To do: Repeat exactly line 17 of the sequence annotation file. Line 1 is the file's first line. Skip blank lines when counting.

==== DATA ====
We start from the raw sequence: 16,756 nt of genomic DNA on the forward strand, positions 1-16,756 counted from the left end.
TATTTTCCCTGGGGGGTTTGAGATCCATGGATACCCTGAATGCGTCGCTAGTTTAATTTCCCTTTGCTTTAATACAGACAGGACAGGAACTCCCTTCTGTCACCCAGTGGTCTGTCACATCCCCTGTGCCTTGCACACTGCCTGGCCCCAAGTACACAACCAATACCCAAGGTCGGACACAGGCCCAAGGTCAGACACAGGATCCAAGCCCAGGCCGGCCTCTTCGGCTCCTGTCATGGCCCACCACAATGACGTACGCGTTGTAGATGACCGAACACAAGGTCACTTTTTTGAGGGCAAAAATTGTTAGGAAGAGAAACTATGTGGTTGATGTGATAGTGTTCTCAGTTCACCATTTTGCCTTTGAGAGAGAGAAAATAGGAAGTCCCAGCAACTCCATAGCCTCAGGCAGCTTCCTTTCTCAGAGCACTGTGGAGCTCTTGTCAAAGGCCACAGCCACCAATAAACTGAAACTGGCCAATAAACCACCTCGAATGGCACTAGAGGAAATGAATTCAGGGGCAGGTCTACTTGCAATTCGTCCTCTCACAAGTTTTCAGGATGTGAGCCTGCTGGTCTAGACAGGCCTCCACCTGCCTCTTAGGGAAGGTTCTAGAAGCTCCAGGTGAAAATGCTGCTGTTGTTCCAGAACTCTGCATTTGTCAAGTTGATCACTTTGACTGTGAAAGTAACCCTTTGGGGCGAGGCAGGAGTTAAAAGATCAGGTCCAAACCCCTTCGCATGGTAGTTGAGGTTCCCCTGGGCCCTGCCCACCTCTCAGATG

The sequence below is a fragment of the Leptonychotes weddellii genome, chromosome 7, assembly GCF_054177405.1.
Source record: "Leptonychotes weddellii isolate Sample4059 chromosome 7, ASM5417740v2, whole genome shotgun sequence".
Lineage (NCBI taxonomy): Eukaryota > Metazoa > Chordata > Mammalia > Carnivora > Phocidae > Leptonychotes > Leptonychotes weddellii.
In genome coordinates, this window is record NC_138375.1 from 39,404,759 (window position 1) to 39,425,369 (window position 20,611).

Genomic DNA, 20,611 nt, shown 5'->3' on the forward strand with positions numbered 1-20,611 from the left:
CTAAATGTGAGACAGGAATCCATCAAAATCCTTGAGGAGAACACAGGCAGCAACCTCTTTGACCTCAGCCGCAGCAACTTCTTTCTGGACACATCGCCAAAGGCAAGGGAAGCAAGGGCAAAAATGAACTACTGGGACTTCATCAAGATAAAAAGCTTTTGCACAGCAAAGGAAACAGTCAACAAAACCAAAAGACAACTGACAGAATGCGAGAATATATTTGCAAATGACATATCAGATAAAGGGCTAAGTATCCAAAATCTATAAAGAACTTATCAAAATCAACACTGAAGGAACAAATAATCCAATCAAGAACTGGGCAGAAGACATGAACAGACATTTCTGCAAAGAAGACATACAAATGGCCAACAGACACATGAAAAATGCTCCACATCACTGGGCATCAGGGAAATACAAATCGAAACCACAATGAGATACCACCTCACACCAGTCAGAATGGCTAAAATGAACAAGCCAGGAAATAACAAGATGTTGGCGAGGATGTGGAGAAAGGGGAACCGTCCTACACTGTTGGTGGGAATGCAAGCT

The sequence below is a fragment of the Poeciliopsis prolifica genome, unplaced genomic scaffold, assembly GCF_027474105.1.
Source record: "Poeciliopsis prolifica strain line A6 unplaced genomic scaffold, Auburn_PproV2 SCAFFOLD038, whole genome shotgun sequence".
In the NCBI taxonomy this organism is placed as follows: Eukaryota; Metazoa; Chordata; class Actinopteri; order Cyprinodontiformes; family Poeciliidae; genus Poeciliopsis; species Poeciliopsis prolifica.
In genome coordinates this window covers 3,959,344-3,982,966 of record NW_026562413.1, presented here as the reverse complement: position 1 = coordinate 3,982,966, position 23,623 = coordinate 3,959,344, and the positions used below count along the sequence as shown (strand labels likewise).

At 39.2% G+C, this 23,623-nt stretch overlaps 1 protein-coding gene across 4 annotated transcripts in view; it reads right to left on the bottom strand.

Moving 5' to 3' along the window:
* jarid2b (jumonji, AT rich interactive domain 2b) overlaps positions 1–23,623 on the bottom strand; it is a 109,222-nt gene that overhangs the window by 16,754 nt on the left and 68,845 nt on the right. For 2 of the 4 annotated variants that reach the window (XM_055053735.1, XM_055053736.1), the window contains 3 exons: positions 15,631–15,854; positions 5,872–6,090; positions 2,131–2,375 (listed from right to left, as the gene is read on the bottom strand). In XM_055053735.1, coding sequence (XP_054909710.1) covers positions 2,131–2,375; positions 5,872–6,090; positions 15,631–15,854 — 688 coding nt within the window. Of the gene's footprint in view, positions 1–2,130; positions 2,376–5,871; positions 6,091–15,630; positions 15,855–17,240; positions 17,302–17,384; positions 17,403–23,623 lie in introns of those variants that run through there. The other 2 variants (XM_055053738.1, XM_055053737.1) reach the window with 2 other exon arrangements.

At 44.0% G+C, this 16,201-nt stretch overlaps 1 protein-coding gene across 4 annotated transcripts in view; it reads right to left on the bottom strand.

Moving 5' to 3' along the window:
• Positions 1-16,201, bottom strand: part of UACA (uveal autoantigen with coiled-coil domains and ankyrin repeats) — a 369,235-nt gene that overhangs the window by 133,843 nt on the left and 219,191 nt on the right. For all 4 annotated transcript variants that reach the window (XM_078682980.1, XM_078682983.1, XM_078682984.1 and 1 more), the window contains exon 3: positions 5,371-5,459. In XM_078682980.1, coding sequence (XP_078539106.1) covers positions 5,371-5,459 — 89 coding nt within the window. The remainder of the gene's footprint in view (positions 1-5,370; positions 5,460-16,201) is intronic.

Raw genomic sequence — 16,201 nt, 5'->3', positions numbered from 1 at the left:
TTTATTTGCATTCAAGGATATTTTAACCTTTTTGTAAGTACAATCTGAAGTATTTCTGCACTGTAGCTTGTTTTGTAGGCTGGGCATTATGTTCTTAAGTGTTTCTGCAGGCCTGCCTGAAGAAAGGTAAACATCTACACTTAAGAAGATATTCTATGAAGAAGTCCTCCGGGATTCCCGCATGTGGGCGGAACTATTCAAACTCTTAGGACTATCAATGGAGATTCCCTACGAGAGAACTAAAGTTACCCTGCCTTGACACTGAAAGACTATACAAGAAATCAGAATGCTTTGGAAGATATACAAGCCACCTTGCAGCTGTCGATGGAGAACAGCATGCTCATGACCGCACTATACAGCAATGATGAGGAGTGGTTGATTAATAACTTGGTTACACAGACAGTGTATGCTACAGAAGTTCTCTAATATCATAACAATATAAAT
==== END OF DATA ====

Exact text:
Moving 5' to 3' along the window: